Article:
In the Talent Wars, Compensation Matters. So Does Communication.

Real Life Lessons From VerticalResponse

By Tim Low,

The PayScale Talent Wars event series hit San Francisco last week. Among other speakers, Kate Aughenbaugh, Director of HR at VerticalResponse, a Bay Area marketing and social media platform company, spoke about her experiences working with PayScale to implement a compensation strategy. 

One thing she said really stood out for me. She related that you can do all the right things to understand your market, have fresh market data, and understand how you compare with the competition, but it's not enough. 

If you're not communicating to your employees about compensation, you are ignoring a chance to build a culture of promoting ideas important to your company. You may also be missing an opportunity to show your employees that you know what's going on in the market. Making them aware of your know-how will prove that you are staying on top of trends that affect pay and that you are taking them into account. 

Over the past few years, employees let HR and the VR executive team know that they thought they were underpaid. The HR team discounted the idea, as they were successfully recruiting strong new hires and they were growing as a business. But still, leadership wondered whether they were paying below the market.  

VR decided to end the speculation by looking at actual data. They determined what the market was paying for their job types. They paid particular attention to job-level data for critical roles like Ruby on Rails developers and social media managers. Getting real world data finally put the question to rest. They found that they were not underpaying their employees at all. In fact, they were paying fairly and, in some cases, quite generously.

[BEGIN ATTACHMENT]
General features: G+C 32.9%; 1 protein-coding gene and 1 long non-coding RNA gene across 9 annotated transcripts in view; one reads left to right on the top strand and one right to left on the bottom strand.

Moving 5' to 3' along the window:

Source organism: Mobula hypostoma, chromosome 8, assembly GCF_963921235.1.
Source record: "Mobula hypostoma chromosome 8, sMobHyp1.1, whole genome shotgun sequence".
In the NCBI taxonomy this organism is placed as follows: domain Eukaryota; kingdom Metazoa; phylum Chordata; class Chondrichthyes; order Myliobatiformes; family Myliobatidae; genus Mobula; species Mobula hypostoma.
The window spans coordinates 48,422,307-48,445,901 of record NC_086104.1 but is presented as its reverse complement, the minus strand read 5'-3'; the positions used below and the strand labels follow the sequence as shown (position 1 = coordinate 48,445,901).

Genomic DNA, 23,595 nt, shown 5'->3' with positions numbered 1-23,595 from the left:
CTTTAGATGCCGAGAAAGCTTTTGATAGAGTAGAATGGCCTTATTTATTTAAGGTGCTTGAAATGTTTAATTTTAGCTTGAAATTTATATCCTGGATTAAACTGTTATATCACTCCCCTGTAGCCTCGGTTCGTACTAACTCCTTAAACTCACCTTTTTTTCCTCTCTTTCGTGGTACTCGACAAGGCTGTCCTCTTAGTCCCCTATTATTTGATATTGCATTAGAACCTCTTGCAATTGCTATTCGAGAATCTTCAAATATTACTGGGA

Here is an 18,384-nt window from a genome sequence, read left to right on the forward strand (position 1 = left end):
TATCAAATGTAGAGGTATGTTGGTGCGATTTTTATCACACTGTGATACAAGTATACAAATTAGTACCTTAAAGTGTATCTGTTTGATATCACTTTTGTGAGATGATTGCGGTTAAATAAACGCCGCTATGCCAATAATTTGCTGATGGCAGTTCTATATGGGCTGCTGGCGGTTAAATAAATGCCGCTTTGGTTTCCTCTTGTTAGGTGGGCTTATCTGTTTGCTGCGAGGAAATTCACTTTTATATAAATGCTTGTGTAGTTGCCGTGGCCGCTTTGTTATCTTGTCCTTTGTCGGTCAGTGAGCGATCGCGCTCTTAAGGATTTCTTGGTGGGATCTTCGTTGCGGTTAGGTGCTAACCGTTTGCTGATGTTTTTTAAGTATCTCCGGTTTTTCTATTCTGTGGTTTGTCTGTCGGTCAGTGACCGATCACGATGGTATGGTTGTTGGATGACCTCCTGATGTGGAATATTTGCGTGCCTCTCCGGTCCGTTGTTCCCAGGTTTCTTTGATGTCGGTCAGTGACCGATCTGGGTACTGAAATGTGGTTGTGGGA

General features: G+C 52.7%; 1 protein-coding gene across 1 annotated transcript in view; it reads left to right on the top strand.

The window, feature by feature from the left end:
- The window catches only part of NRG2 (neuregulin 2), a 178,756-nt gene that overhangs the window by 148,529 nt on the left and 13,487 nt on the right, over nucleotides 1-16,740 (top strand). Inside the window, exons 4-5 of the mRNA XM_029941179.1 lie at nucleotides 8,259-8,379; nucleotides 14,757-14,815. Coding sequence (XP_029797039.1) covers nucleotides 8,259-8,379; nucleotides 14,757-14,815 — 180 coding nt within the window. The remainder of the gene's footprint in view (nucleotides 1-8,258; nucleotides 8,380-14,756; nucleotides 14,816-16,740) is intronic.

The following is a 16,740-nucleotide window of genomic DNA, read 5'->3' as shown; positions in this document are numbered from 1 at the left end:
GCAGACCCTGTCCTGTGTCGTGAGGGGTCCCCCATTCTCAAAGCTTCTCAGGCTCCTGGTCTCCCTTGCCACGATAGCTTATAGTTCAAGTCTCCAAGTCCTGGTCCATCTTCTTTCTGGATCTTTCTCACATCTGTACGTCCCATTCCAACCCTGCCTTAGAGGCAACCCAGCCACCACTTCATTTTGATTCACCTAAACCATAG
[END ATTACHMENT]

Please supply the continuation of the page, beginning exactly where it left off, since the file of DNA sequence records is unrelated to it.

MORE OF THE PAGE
The executive team and HR now had data, knowledge, confidence and a story to tell the company. They began to broadly communicate that they wanted to pay for talent and to pay for performance. To reinforce the message, they explained that compensation, in part, would be based on market data to ensure that they maintained competitive compensation practices at their company.

VerticalResponse was listed as a best place to work in the Bay Area from 2007 to 2009, but they fell off the list in 2010. The list is ranked based on responses from employee surveys. Having explained that the company's pay was at or above the market, they decided to reapply for the list. The effort must have made an impact, as VerticalResponse is once again on the list.

The moral of the story is clear. You can study the data all you want. You can build the best compensation plan in the world,  but if you are not communicating to your employees, your work can be for naught.

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